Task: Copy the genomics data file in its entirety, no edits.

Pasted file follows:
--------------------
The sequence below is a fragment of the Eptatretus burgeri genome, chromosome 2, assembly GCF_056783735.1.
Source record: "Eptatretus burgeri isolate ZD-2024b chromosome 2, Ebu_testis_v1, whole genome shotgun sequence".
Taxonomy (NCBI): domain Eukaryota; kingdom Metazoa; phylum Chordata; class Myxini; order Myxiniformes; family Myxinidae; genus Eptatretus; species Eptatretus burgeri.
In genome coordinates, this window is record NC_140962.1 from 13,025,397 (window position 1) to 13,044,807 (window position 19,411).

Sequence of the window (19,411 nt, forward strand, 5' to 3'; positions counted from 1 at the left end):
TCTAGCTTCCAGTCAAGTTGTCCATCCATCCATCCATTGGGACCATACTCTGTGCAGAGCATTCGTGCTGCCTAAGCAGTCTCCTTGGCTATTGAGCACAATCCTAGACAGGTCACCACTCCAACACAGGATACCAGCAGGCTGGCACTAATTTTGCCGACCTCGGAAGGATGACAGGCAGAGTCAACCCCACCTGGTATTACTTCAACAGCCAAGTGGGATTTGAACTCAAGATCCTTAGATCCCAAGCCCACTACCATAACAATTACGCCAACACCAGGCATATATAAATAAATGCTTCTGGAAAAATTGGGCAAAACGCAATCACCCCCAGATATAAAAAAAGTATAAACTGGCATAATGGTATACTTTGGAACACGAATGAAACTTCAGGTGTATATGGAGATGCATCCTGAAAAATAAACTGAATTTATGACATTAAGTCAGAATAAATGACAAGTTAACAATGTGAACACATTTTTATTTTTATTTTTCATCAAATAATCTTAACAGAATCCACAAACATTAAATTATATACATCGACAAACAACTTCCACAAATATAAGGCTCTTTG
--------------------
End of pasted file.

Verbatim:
The sequence below is a fragment of the Eptatretus burgeri genome, chromosome 2, assembly GCF_056783735.1.
Source record: "Eptatretus burgeri isolate ZD-2024b chromosome 2, Ebu_testis_v1, whole genome shotgun sequence".
Taxonomy (NCBI): domain Eukaryota; kingdom Metazoa; phylum Chordata; class Myxini; order Myxiniformes; family Myxinidae; genus Eptatretus; species Eptatretus burgeri.
In genome coordinates, this window is record NC_140962.1 from 13,025,397 (window position 1) to 13,044,807 (window position 19,411).

Sequence of the window (19,411 nt, forward strand, 5' to 3'; positions counted from 1 at the left end):
TCTAGCTTCCAGTCAAGTTGTCCATCCATCCATCCATTGGGACCATACTCTGTGCAGAGCATTCGTGCTGCCTAAGCAGTCTCCTTGGCTATTGAGCACAATCCTAGACAGGTCACCACTCCAACACAGGATACCAGCAGGCTGGCACTAATTTTGCCGACCTCGGAAGGATGACAGGCAGAGTCAACCCCACCTGGTATTACTTCAACAGCCAAGTGGGATTTGAACTCAAGATCCTTAGATCCCAAGCCCACTACCATAACAATTACGCCAACACCAGGCATATATAAATAAATGCTTCTGGAAAAATTGGGCAAAACGCAATCACCCCCAGATATAAAAAAAGTATAAACTGGCATAATGGTATACTTTGGAACACGAATGAAACTTCAGGTGTATATGGAGATGCATCCTGAAAAATAAACTGAATTTATGACATTAAGTCAGAATAAATGACAAGTTAACAATGTGAACACATTTTTATTTTTATTTTTCATCAAATAATCTTAACAGAATCCACAAACATTAAATTATATACATCGACAAACAACTTCCACAAATATAAGGCTCTTTG